This can take up to an hour or even longer to create a bed of coals and to regulate the smoker to a proper smoking temperature. It may even be wise to get the smoker going before doing the preparation work on the meat. While the wood is burning down to coals, you will have time to go back in and get the meat ready.
Once you have a bed of coals and you are ready to limit the air to the firebox in order to control the temperature, close the firebox vent to about 1/4 open then close the chimney about half way.
I did notice that my ash cleanout door was a little warped at the bottom and leaks air like crazy so I had to create a quick jig to fix the problem.
I used a piece of metal bar which was not long enough to go from the ground to the bottom of the door. I got creative and used a piece of pecan to make up the difference. Works like a charm by pushing in on the bottom edge of the door and sealing off the air leak.
Please note that this smoker can be made much better with some modification and perhaps I can plan a newsletter in the future to illustrate a few mods that you can do to help but until then, I recommend staying close to the smoker.
Roll the smoker to a shady area of your yard, find a lawn chair and something cold to drink and camp out right there while the food is cooking.
Smoking the Pork Tenderloins
Since we put the tenderloins on a Bradley rack, it will be very simple to move them from the cabinet to the smoker and then back again when they are finished without every having to take them on or off. You can get a set of these on Amazon even if you do not own the Bradley smoker.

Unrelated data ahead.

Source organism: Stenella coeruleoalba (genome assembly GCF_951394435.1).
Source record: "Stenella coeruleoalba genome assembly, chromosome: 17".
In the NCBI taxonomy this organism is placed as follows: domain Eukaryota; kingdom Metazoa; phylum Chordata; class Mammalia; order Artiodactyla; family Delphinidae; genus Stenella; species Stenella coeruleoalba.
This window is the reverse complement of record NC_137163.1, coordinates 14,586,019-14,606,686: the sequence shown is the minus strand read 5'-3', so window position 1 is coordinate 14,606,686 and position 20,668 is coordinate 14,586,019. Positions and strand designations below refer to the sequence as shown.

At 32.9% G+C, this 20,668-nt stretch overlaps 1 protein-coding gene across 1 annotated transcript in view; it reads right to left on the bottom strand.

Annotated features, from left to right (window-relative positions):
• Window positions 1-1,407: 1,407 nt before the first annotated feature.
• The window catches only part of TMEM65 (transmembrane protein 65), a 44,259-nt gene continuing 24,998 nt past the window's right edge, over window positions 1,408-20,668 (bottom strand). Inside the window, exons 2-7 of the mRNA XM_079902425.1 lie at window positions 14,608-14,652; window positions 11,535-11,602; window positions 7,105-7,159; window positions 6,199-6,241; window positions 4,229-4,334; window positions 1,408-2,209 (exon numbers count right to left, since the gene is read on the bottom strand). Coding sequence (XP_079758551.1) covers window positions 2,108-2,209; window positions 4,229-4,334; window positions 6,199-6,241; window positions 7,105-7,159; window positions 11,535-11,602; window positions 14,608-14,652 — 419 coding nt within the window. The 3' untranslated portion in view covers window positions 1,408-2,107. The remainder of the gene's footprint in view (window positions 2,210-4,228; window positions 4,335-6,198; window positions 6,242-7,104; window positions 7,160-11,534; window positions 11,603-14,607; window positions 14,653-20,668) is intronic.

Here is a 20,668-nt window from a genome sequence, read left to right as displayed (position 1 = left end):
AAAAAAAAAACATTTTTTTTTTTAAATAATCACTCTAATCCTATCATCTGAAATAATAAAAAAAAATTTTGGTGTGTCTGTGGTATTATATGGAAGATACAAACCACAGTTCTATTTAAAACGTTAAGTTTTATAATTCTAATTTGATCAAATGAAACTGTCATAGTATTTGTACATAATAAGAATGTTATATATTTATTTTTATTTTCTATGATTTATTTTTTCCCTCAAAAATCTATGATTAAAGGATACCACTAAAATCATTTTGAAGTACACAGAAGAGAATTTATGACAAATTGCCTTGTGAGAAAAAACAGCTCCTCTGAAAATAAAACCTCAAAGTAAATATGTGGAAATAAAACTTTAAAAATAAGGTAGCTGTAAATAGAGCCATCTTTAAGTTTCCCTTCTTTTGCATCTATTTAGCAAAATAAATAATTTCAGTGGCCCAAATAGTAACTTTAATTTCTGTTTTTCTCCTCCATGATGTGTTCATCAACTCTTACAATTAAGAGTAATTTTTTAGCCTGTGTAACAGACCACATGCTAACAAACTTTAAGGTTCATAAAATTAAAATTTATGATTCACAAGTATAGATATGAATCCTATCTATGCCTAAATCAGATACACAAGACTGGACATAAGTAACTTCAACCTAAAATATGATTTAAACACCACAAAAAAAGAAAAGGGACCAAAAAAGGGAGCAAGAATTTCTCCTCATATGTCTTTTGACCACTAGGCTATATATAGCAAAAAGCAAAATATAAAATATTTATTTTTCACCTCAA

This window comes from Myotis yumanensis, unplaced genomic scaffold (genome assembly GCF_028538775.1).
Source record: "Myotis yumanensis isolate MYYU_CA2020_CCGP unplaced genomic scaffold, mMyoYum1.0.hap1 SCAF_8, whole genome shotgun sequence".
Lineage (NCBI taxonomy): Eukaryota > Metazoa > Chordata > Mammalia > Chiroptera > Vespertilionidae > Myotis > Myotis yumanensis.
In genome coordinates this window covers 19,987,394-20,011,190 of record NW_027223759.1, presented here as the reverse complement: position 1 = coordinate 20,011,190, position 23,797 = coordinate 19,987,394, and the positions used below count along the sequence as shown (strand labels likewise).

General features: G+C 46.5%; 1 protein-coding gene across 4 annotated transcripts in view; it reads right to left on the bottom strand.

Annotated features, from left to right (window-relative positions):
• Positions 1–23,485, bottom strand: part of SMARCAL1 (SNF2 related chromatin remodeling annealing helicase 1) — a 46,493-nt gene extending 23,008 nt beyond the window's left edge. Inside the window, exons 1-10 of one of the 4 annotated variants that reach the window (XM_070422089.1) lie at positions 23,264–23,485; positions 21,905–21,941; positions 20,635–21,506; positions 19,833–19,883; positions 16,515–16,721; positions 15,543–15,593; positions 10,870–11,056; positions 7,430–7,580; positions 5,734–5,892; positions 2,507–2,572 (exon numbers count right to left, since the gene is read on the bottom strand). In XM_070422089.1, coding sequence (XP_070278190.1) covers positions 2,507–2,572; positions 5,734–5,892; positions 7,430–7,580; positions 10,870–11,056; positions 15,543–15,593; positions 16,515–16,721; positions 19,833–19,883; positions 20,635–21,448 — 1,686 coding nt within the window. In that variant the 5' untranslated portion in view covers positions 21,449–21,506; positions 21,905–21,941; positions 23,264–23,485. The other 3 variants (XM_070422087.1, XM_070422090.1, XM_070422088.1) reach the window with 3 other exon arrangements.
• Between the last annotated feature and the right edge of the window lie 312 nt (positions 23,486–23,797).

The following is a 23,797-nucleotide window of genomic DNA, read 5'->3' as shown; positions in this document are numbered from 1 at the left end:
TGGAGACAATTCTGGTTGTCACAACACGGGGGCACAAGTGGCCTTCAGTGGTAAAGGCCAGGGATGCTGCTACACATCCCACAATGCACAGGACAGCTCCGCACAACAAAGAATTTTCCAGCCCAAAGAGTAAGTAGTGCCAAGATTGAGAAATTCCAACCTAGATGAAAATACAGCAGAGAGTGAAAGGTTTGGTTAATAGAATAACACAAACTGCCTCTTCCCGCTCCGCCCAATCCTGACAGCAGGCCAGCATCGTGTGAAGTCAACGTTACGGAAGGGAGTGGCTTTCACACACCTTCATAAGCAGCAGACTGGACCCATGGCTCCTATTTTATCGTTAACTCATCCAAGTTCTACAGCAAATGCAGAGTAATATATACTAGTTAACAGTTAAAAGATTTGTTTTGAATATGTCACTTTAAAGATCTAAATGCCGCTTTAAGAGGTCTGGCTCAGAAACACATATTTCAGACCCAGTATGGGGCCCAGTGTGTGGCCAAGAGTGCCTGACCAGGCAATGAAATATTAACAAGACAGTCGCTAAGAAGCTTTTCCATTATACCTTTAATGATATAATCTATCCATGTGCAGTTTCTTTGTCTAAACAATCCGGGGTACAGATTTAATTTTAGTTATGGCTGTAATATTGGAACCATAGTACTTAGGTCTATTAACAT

Maintain the smoker around 225-240 degrees if possible.
It took 1 hour and 45 minutes to reach 150 degrees at which point I removed the meat from smoker and set it on the kitchen counter to rest for a few minutes before slicing.
The USDA has recently changed the safe temperature for pork products however, I have always had great results from cooking tender cuts of pork to 150 and letting it rest so I figure why change what isn't broken.
Serving the Pork Tenderloin
This particular cut of meat is super tender and usually turns out very moist if it is not overcooked. It works well as an appetizer, as a breakfast entree, or as part of a main meal.
I love to put thick slices on a homemade biscuit
Here is the biscuit recipe that we always use around here.. it came from a Shawnee flour bag years ago and is now taped to the inside of one of our cabinet doors for quick and easy reference.
The Results of the Experiment
I have to say that I was banking on the bacon wrapped tenderloins to be the best in terms of juiciness but honestly, once I cut into the tenderloins they were all very juicy with or without the bacon.
If we are just talking flavor, the spicy preserves made with my rub recipe added the most flavor.
The one with rub/mustard and no bacon had a better bark if that is what you are after. I thought the slightly crispy bark when well with the buttery, tender meat on the inside.
My favorite overall was the pork tenderloin with spicy preserves and no bacon simply because it had the best flavor, the best smoke penetration and it tasted better on the biscuit in my opinion.
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Smoke, Wood, Fire: The Advanced Guide to Smoking Meat – Unlike the first book, this book does not focus on recipes but rather uses every square inch of every page teaching you how to smoke meat. What my first book touched on, this second book takes it into much greater detail with lots of pictures.
It also includes a complete, step-by-step tutorial for making your own smoked “streaky” bacon using a 100 year old brine recipe.